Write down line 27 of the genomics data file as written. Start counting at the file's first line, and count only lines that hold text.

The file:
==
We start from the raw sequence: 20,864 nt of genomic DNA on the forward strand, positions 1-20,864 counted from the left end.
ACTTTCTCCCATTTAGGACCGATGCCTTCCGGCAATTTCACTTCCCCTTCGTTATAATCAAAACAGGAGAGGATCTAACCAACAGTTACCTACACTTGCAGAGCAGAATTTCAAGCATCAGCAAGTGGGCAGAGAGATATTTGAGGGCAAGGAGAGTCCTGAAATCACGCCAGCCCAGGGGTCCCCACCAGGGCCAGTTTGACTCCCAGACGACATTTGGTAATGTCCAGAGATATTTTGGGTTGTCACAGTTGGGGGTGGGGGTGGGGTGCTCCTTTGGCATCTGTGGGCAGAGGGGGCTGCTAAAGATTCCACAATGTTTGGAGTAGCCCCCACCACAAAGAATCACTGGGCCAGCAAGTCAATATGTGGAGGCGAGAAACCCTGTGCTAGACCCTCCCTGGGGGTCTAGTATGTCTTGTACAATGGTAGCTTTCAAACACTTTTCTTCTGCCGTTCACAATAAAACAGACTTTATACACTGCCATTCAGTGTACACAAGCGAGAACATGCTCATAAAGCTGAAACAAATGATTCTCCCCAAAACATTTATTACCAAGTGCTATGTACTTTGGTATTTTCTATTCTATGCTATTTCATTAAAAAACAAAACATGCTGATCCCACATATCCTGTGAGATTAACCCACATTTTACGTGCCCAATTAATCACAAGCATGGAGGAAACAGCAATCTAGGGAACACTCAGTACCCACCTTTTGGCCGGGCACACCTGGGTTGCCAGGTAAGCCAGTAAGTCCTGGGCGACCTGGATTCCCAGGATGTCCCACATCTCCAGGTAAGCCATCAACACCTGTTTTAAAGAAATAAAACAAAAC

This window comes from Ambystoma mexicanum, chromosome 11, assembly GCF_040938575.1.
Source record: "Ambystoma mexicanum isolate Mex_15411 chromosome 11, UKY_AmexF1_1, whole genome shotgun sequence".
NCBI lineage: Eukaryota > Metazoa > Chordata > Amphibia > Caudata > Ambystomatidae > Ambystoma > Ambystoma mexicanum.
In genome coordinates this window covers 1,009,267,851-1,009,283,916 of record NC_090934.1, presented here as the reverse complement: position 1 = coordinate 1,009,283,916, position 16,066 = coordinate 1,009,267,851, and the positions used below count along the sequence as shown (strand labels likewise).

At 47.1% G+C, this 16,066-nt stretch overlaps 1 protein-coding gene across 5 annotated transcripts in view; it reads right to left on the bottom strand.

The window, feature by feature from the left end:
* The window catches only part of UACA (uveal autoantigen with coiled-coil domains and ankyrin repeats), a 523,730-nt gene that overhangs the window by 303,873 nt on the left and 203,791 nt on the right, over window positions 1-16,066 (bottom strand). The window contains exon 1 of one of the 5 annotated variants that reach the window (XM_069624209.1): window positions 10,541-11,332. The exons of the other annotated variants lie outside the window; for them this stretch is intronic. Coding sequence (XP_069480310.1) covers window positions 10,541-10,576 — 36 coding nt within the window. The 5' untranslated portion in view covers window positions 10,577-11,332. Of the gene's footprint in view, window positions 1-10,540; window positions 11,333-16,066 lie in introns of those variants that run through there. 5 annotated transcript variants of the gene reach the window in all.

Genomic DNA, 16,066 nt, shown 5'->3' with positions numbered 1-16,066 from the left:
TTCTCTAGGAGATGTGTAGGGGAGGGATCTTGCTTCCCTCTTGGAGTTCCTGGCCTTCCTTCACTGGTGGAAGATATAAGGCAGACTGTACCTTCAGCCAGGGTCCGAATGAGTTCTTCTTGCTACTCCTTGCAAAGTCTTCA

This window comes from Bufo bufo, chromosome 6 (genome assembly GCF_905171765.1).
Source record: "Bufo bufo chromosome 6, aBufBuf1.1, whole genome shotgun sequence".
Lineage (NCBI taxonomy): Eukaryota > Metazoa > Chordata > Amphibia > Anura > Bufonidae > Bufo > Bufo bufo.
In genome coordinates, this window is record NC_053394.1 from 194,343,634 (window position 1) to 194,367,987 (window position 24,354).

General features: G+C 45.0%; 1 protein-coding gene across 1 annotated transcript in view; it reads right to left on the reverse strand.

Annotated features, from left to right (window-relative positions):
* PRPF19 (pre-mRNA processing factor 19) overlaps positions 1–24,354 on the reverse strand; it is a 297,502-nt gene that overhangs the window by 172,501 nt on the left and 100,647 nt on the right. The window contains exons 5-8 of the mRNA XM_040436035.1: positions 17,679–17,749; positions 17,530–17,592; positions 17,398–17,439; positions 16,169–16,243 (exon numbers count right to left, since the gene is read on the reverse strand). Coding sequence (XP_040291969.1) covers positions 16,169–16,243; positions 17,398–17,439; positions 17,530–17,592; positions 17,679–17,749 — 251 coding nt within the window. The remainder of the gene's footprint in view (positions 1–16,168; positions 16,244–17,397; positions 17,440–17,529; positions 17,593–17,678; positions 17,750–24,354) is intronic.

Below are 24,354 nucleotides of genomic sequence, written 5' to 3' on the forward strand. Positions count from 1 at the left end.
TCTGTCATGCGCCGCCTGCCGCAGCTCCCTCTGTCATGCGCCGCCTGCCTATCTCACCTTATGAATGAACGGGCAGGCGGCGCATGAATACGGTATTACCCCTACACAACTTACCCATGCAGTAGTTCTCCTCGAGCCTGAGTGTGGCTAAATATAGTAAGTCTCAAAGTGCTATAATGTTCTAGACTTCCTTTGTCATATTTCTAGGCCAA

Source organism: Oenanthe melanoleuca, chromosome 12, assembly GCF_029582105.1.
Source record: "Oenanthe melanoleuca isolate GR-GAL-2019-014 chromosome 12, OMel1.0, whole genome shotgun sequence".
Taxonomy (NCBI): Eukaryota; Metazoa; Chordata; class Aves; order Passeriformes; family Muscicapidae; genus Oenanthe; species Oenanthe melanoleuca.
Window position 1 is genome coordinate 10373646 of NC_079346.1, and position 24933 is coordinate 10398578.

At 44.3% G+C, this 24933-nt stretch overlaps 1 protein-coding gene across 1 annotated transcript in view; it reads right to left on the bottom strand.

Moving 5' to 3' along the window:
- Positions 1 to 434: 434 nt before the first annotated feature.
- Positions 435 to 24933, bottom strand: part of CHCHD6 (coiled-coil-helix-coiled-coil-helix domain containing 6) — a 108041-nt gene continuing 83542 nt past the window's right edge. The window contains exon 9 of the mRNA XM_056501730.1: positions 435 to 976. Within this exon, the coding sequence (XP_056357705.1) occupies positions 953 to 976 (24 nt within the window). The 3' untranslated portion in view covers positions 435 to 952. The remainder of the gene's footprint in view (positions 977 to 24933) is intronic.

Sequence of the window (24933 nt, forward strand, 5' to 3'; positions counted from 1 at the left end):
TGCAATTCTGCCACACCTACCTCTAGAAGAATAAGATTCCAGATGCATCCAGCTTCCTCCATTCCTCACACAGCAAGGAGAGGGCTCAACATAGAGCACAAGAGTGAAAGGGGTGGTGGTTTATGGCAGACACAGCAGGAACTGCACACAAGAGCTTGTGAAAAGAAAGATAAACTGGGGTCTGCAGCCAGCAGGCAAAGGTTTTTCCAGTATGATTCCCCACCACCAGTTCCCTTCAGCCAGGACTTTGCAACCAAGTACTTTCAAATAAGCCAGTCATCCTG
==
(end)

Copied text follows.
- Positions 1 to 434: 434 nt before the first annotated feature.